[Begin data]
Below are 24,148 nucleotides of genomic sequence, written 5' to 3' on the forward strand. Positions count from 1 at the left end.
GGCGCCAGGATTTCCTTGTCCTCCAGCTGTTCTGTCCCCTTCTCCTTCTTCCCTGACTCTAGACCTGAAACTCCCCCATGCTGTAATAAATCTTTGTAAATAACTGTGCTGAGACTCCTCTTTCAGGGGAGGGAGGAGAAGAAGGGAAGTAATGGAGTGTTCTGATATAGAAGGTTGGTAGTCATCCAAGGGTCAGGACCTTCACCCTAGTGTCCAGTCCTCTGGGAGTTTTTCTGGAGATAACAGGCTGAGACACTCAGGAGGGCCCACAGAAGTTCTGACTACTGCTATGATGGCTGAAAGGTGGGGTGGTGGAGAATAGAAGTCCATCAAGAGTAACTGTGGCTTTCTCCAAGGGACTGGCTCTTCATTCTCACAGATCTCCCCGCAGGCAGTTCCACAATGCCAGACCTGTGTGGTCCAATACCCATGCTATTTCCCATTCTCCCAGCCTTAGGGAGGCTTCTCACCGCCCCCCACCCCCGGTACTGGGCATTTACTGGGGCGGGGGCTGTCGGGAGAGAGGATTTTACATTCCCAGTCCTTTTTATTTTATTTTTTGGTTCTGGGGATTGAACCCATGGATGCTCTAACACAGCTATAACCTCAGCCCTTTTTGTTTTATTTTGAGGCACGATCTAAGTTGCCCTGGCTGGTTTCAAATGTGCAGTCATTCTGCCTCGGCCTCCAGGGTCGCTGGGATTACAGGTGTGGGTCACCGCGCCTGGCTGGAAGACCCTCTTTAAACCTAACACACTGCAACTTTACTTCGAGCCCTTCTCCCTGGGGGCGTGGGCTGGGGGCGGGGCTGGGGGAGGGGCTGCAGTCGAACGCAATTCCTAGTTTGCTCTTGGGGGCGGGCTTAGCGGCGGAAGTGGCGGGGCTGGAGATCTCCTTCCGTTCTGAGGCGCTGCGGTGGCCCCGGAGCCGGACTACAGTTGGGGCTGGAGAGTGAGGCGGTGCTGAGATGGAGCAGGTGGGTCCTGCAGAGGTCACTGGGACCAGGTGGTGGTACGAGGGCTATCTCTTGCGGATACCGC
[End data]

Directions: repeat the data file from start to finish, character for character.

Below are 24,148 nucleotides of genomic sequence, written 5' to 3' on the forward strand. Positions count from 1 at the left end.
GGCGCCAGGATTTCCTTGTCCTCCAGCTGTTCTGTCCCCTTCTCCTTCTTCCCTGACTCTAGACCTGAAACTCCCCCATGCTGTAATAAATCTTTGTAAATAACTGTGCTGAGACTCCTCTTTCAGGGGAGGGAGGAGAAGAAGGGAAGTAATGGAGTGTTCTGATATAGAAGGTTGGTAGTCATCCAAGGGTCAGGACCTTCACCCTAGTGTCCAGTCCTCTGGGAGTTTTTCTGGAGATAACAGGCTGAGACACTCAGGAGGGCCCACAGAAGTTCTGACTACTGCTATGATGGCTGAAAGGTGGGGTGGTGGAGAATAGAAGTCCATCAAGAGTAACTGTGGCTTTCTCCAAGGGACTGGCTCTTCATTCTCACAGATCTCCCCGCAGGCAGTTCCACAATGCCAGACCTGTGTGGTCCAATACCCATGCTATTTCCCATTCTCCCAGCCTTAGGGAGGCTTCTCACCGCCCCCCACCCCCGGTACTGGGCATTTACTGGGGCGGGGGCTGTCGGGAGAGAGGATTTTACATTCCCAGTCCTTTTTATTTTATTTTTTGGTTCTGGGGATTGAACCCATGGATGCTCTAACACAGCTATAACCTCAGCCCTTTTTGTTTTATTTTGAGGCACGATCTAAGTTGCCCTGGCTGGTTTCAAATGTGCAGTCATTCTGCCTCGGCCTCCAGGGTCGCTGGGATTACAGGTGTGGGTCACCGCGCCTGGCTGGAAGACCCTCTTTAAACCTAACACACTGCAACTTTACTTCGAGCCCTTCTCCCTGGGGGCGTGGGCTGGGGGCGGGGCTGGGGGAGGGGCTGCAGTCGAACGCAATTCCTAGTTTGCTCTTGGGGGCGGGCTTAGCGGCGGAAGTGGCGGGGCTGGAGATCTCCTTCCGTTCTGAGGCGCTGCGGTGGCCCCGGAGCCGGACTACAGTTGGGGCTGGAGAGTGAGGCGGTGCTGAGATGGAGCAGGTGGGTCCTGCAGAGGTCACTGGGACCAGGTGGTGGTACGAGGGCTATCTCTTGCGGATACCGC